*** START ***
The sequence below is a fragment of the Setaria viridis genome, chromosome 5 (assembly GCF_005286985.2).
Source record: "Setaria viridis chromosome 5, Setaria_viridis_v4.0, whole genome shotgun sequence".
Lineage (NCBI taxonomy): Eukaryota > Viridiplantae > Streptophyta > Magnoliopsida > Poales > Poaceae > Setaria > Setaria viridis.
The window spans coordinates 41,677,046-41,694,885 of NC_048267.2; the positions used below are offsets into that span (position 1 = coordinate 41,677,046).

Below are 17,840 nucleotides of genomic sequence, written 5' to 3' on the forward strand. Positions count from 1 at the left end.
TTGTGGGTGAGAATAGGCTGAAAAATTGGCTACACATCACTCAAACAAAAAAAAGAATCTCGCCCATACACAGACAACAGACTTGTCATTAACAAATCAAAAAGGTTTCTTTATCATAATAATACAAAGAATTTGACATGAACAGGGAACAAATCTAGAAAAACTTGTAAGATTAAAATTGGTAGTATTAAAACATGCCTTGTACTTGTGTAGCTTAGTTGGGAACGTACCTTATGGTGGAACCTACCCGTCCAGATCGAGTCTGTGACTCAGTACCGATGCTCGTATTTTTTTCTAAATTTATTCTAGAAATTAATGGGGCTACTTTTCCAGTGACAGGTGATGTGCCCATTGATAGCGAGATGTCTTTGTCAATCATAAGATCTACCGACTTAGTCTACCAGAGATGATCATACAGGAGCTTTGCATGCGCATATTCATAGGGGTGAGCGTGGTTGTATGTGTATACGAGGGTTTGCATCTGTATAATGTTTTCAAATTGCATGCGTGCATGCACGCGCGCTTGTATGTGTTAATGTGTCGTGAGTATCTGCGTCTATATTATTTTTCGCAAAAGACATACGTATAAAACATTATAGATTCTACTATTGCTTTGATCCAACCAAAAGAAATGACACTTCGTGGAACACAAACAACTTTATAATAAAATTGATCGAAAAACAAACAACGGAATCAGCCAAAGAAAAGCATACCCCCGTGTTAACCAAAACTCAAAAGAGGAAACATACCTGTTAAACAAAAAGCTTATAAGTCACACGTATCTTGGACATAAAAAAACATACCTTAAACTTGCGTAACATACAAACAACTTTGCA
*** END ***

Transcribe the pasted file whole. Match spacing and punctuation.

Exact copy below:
The sequence below is a fragment of the Setaria viridis genome, chromosome 5 (assembly GCF_005286985.2).
Source record: "Setaria viridis chromosome 5, Setaria_viridis_v4.0, whole genome shotgun sequence".
Lineage (NCBI taxonomy): Eukaryota > Viridiplantae > Streptophyta > Magnoliopsida > Poales > Poaceae > Setaria > Setaria viridis.
The window spans coordinates 41,677,046-41,694,885 of NC_048267.2; the positions used below are offsets into that span (position 1 = coordinate 41,677,046).

Below are 17,840 nucleotides of genomic sequence, written 5' to 3' on the forward strand. Positions count from 1 at the left end.
TTGTGGGTGAGAATAGGCTGAAAAATTGGCTACACATCACTCAAACAAAAAAAAGAATCTCGCCCATACACAGACAACAGACTTGTCATTAACAAATCAAAAAGGTTTCTTTATCATAATAATACAAAGAATTTGACATGAACAGGGAACAAATCTAGAAAAACTTGTAAGATTAAAATTGGTAGTATTAAAACATGCCTTGTACTTGTGTAGCTTAGTTGGGAACGTACCTTATGGTGGAACCTACCCGTCCAGATCGAGTCTGTGACTCAGTACCGATGCTCGTATTTTTTTCTAAATTTATTCTAGAAATTAATGGGGCTACTTTTCCAGTGACAGGTGATGTGCCCATTGATAGCGAGATGTCTTTGTCAATCATAAGATCTACCGACTTAGTCTACCAGAGATGATCATACAGGAGCTTTGCATGCGCATATTCATAGGGGTGAGCGTGGTTGTATGTGTATACGAGGGTTTGCATCTGTATAATGTTTTCAAATTGCATGCGTGCATGCACGCGCGCTTGTATGTGTTAATGTGTCGTGAGTATCTGCGTCTATATTATTTTTCGCAAAAGACATACGTATAAAACATTATAGATTCTACTATTGCTTTGATCCAACCAAAAGAAATGACACTTCGTGGAACACAAACAACTTTATAATAAAATTGATCGAAAAACAAACAACGGAATCAGCCAAAGAAAAGCATACCCCCGTGTTAACCAAAACTCAAAAGAGGAAACATACCTGTTAAACAAAAAGCTTATAAGTCACACGTATCTTGGACATAAAAAAACATACCTTAAACTTGCGTAACATACAAACAACTTTGCA